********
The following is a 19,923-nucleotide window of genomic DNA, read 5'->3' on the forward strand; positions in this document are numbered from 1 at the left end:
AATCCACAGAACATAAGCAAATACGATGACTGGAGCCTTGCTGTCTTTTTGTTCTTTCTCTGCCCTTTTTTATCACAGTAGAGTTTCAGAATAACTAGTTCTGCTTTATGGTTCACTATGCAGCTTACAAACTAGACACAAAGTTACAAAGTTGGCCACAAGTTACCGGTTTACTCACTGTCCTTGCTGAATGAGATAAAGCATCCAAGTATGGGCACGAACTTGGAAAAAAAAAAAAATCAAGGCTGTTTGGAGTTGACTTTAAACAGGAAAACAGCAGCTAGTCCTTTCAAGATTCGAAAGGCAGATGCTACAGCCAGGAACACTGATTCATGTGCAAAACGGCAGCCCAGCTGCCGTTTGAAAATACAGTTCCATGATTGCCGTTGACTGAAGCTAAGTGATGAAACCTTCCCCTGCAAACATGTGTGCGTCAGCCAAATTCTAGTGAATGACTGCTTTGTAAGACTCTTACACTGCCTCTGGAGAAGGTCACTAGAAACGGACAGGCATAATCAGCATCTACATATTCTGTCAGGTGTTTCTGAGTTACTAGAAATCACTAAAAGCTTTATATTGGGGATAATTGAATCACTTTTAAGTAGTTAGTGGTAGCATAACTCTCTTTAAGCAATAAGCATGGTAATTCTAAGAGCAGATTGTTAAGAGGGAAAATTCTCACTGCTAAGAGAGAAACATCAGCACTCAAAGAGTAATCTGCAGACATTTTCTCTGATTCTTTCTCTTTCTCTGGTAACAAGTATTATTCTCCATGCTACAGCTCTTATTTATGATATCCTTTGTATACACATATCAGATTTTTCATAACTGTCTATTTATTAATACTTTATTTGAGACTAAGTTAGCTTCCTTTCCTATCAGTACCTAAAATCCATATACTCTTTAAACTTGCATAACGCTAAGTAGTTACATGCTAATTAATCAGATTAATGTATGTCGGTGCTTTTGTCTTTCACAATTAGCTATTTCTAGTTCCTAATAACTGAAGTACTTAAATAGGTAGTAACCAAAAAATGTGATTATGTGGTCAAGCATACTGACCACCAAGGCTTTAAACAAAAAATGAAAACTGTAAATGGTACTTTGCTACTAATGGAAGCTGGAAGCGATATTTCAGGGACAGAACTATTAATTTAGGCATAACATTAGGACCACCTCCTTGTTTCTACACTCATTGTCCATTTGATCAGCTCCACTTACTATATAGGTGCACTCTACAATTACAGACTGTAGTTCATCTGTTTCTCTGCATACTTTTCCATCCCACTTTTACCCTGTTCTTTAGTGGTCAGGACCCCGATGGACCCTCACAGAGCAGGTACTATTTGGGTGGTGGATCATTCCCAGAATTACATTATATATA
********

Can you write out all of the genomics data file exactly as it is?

The following is a 19,923-nucleotide window of genomic DNA, read 5'->3' on the forward strand; positions in this document are numbered from 1 at the left end:
AATCCACAGAACATAAGCAAATACGATGACTGGAGCCTTGCTGTCTTTTTGTTCTTTCTCTGCCCTTTTTTATCACAGTAGAGTTTCAGAATAACTAGTTCTGCTTTATGGTTCACTATGCAGCTTACAAACTAGACACAAAGTTACAAAGTTGGCCACAAGTTACCGGTTTACTCACTGTCCTTGCTGAATGAGATAAAGCATCCAAGTATGGGCACGAACTTGGAAAAAAAAAAAAATCAAGGCTGTTTGGAGTTGACTTTAAACAGGAAAACAGCAGCTAGTCCTTTCAAGATTCGAAAGGCAGATGCTACAGCCAGGAACACTGATTCATGTGCAAAACGGCAGCCCAGCTGCCGTTTGAAAATACAGTTCCATGATTGCCGTTGACTGAAGCTAAGTGATGAAACCTTCCCCTGCAAACATGTGTGCGTCAGCCAAATTCTAGTGAATGACTGCTTTGTAAGACTCTTACACTGCCTCTGGAGAAGGTCACTAGAAACGGACAGGCATAATCAGCATCTACATATTCTGTCAGGTGTTTCTGAGTTACTAGAAATCACTAAAAGCTTTATATTGGGGATAATTGAATCACTTTTAAGTAGTTAGTGGTAGCATAACTCTCTTTAAGCAATAAGCATGGTAATTCTAAGAGCAGATTGTTAAGAGGGAAAATTCTCACTGCTAAGAGAGAAACATCAGCACTCAAAGAGTAATCTGCAGACATTTTCTCTGATTCTTTCTCTTTCTCTGGTAACAAGTATTATTCTCCATGCTACAGCTCTTATTTATGATATCCTTTGTATACACATATCAGATTTTTCATAACTGTCTATTTATTAATACTTTATTTGAGACTAAGTTAGCTTCCTTTCCTATCAGTACCTAAAATCCATATACTCTTTAAACTTGCATAACGCTAAGTAGTTACATGCTAATTAATCAGATTAATGTATGTCGGTGCTTTTGTCTTTCACAATTAGCTATTTCTAGTTCCTAATAACTGAAGTACTTAAATAGGTAGTAACCAAAAAATGTGATTATGTGGTCAAGCATACTGACCACCAAGGCTTTAAACAAAAAATGAAAACTGTAAATGGTACTTTGCTACTAATGGAAGCTGGAAGCGATATTTCAGGGACAGAACTATTAATTTAGGCATAACATTAGGACCACCTCCTTGTTTCTACACTCATTGTCCATTTGATCAGCTCCACTTACTATATAGGTGCACTCTACAATTACAGACTGTAGTTCATCTGTTTCTCTGCATACTTTTCCATCCCACTTTTACCCTGTTCTTTAGTGGTCAGGACCCCGATGGACCCTCACAGAGCAGGTACTATTTGGGTGGTGGATCATTCCCAGAATTACATTATATATA